On September 24, 1961 in a poor little village in Peru, about 100 miles south of the border with Ecuador, José Mercedes Campos Campos was born. It was in Cujillo, in the District in Cajamarca, with a population of only a few dozen people. His mother, Francisca Campos Sempertigue gave him his last name because his father, Demostenes Cabrera, a medical school student at the Universidad Nacional de Trujillo, did not recognized his parenthood at the time. José has always carried very proudly his last name Campos, given by his mother, as she was the one that raised him the best she could.
Francisca was a hardworking woman, daughter of a local mestizo and a white immigrant from Spain’s Basque province. It was not until 40 years later that José met his father for the first time. They mended their father-son issues and today they meet frequently and enjoy the family life. He always longed to meet his father and it was a long wait. His father, who was a medical doctor, was in turn the son of an authentic curandero of the region. In retrospect, José realized that his origins come from a lineage of healers and started to see himself as the continuation of a legacy.
motherWhen he was six years old his mother had to move to another town and sent him temporarily with his aunt and cousins until she was able to settle in. José waited for two long years until it was possible to reunite with his mother. This was a happy period but it was short lived. A few months later he is sent to live with another uncle, where he found painful emotional abuse had a hard time adjusting in this new environment. He went to school and was able to obtain his primary education.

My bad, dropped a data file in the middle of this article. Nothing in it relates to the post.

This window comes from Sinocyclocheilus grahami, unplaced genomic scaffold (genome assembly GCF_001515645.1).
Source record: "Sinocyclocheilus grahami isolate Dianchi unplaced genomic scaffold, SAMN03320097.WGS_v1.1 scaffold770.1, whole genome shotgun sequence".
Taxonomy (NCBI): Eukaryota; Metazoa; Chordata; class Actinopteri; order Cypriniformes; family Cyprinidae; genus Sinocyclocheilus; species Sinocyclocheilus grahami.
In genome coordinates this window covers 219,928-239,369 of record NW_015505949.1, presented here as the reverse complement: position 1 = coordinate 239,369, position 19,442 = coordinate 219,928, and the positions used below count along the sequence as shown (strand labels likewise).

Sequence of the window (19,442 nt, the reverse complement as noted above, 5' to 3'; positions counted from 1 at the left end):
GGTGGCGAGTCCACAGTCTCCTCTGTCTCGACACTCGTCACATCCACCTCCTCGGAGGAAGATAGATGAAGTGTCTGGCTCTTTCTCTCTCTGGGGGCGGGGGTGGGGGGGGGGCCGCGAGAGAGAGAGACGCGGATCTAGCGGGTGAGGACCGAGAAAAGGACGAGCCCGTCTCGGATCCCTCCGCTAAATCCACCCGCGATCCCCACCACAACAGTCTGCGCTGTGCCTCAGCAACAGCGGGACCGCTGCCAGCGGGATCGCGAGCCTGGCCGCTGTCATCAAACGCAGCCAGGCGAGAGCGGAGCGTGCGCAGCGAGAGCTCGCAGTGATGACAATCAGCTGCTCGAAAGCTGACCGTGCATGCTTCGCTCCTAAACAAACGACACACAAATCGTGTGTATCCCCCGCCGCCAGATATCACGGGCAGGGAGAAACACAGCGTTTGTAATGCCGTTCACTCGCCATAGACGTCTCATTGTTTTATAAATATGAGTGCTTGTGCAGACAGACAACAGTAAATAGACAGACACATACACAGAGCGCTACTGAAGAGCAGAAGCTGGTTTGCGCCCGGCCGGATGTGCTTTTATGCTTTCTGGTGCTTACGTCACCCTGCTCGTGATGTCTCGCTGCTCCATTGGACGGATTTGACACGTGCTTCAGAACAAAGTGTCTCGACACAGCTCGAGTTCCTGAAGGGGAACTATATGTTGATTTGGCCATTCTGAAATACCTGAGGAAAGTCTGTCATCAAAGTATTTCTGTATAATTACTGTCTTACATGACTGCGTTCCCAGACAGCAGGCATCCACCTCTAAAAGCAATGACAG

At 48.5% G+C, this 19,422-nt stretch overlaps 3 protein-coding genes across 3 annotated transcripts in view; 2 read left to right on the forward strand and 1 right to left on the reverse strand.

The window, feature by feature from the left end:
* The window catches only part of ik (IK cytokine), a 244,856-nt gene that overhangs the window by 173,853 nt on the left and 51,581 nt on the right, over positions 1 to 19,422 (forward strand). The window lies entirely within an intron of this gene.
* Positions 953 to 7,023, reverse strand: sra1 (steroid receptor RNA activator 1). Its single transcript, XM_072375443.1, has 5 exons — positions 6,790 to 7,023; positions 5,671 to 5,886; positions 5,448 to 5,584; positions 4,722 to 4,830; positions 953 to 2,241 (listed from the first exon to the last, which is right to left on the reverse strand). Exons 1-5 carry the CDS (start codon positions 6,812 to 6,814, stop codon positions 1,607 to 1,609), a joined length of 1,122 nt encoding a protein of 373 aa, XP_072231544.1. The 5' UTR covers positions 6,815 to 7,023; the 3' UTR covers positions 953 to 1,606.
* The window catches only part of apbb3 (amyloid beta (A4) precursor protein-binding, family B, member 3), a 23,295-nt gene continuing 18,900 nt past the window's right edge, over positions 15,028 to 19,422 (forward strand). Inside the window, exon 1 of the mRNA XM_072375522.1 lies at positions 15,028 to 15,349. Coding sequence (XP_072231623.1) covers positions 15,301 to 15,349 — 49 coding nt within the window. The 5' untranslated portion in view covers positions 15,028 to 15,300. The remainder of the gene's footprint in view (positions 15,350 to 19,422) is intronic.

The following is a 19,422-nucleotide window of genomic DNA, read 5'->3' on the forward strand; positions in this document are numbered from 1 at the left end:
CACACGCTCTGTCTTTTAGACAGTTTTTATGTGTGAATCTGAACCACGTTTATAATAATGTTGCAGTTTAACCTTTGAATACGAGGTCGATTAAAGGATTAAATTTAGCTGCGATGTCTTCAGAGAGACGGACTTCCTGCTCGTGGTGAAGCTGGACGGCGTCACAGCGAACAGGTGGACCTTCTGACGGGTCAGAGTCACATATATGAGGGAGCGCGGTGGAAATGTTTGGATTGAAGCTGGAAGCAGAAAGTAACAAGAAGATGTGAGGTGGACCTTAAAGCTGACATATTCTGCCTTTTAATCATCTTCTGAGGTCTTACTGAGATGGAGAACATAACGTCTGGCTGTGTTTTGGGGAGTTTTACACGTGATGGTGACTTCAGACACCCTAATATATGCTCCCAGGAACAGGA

However, when he became a teenager, he was expected to earn a living to contribute to the household that was hosting him. The only work available was very physical and exploiting, something that made him start looking for alternatives for his future. At seventeen, seeking a more bearable future he managed to move again with another relatives, in the small town of Moyobamba, Although his next two years would also require hard work in farms, he had the opportunity to discover his connection with the wild Amazon jungle. He remembers the early lessons learned about fauna and flora, while he explored his natural curiosity for the unknown.
In 1989 he was contacted again by his doctor friend from New Mexico who this time was able to obtain a visa. José agreed to travel and met curious scientists that were interested in traditional medicine. He met Dr. Rick Strassman who was investigating the plants containing DMT a few years before he actually did his famous research and published his bestseller book “DMT: The Spirit Molecule”.
In May of 1990 he was invited again to the USA with Jacques and together they met Terence McKenna at the Esalen Institute. They participated in one of Terrence’s workshops at the institute covering the area of Amazonian medicine plants. Terence was an intriguing American ethnobotanist, philosopher, psychonaut, researcher, lecturer and writer on many subjects, such as human consciousness, psychedelic substances, the evolution of civilizations, the origin and end of the universe, alchemy, and extraterrestrial beings. Esalen Institute is a residential community and retreat center in Big Sur, California, which focuses on humanistic alternative education and devoted to activities such as meditation, Gestalt, yoga, psychology, ecology, and spirituality.
Don Jose Campos Website – http://www.donjosecampos.com/